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Jun 24

Ways to Sharpen Your People Skills


By Chris IliadesMedically reviewed by Niya Jones, MD, MPH
Life would be great if everybody got along and agreed on everything. But that is not the world we live in. To get along in the real world you need people skills and more. Whether to maintain relationships at home or at work, you need to know how to listen, how to make your wishes known, and how to resolve differences without conflict.

There are several strategies you can practice to improve your people skills in dealing with different personalities and challenging situations … and boost your confidence level in the process.

1. Develop Your Emotional Intelligence

Emotional intelligence allows us to be aware of and in charge of our emotions. Sharpening your emotional intelligence can help you to keep your emotions balanced and boost your confidence.

These strategies will help you develop your emotional intelligence:

Learn to become more aware of your emotions and responses to certain situations. “Awareness is the foundational skill along the path to improved interpersonal skills,” explains Tres Roeder, founder and president of Roeder Consulting in Cleveland, Ohio. Keep your emotions in balance. “In order to be in rhythm with others, you have to be in rhythm with yourself,” notes Debbie Mandel, MA, stress-management specialist and author of Addicted to Stress. Recognize when you or others are stressed. When it comes to dealing with difficult situations, keep in mind that “proper timing can lead to a better outcome. If you or the other person is stressed, you will lose common ground,” advises Mandel. 2. Resolve Conflict in a Positive Way

Be it at work or at home, a certain amount of conflict is unavoidable in any relationship.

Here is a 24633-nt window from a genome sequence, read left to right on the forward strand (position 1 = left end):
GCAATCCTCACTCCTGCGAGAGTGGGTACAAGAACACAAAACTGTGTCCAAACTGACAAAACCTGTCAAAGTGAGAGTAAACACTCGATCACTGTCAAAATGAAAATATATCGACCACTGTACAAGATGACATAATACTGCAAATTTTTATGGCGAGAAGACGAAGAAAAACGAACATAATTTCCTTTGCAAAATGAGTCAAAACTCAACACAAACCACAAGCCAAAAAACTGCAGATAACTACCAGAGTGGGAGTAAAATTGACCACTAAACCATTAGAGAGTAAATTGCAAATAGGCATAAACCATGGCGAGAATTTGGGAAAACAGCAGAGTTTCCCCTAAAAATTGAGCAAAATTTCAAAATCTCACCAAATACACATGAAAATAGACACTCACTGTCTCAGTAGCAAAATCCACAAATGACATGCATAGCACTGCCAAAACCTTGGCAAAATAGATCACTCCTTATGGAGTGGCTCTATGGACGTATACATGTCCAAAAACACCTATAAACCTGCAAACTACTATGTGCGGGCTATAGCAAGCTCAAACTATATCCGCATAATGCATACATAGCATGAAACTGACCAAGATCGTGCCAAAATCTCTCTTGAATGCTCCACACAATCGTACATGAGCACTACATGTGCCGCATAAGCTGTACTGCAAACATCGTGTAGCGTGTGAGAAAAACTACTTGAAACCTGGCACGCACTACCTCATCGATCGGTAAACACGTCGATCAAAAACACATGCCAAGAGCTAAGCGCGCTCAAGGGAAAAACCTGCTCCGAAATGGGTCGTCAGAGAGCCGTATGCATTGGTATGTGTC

Try these three ways to improve your people skills and resolve conflict in a positive way:

Focus on the present. Holding onto old hurts or grudges makes it hard to move forward and build a better future. Think about respecting the other person, not controlling them. “The goal is to adapt to situations and people, not impose yourself on them. You can show respect for other people’s opinions without agreeing with them,” Mandel notes. Focus on compromise rather than on winning or losing. “In a constructive conflict the goal is to aim for an equitable compromise. There are no winners or losers,” says Mandel. 3. Learn to Listen to Others

Talking is simple; real communication requires good listening skills.
Practice these tips to become a better listener:

Pay attention to inflection. “Research shows the vast majority of communication occurs at the non-verbal level,” advises Roeder. “Pay attention to not only what people are saying, but also how they are saying it.” Take time to really listen before you respond. When others are speaking, instead of actually listening to them, many people are concentrating on what they plan to say next. Doing this can cause you to miss key elements of the other person’s point and results in a lack of true communication. Take the time to be patient and simply listen before launching into your own point of view. Don’t interrupt. “Let the other person speak without interrupting. Focusing on what another person is saying and making eye contact helps us truly understand what is meaningful,” notes Mandel.
Here are more ways to improve your interpersonal skills.

4. Ask for Feedback

When you take a moment to ask for feedback, you communicate better and you are more likely to hear and share ideas.

Understand why feedback is important: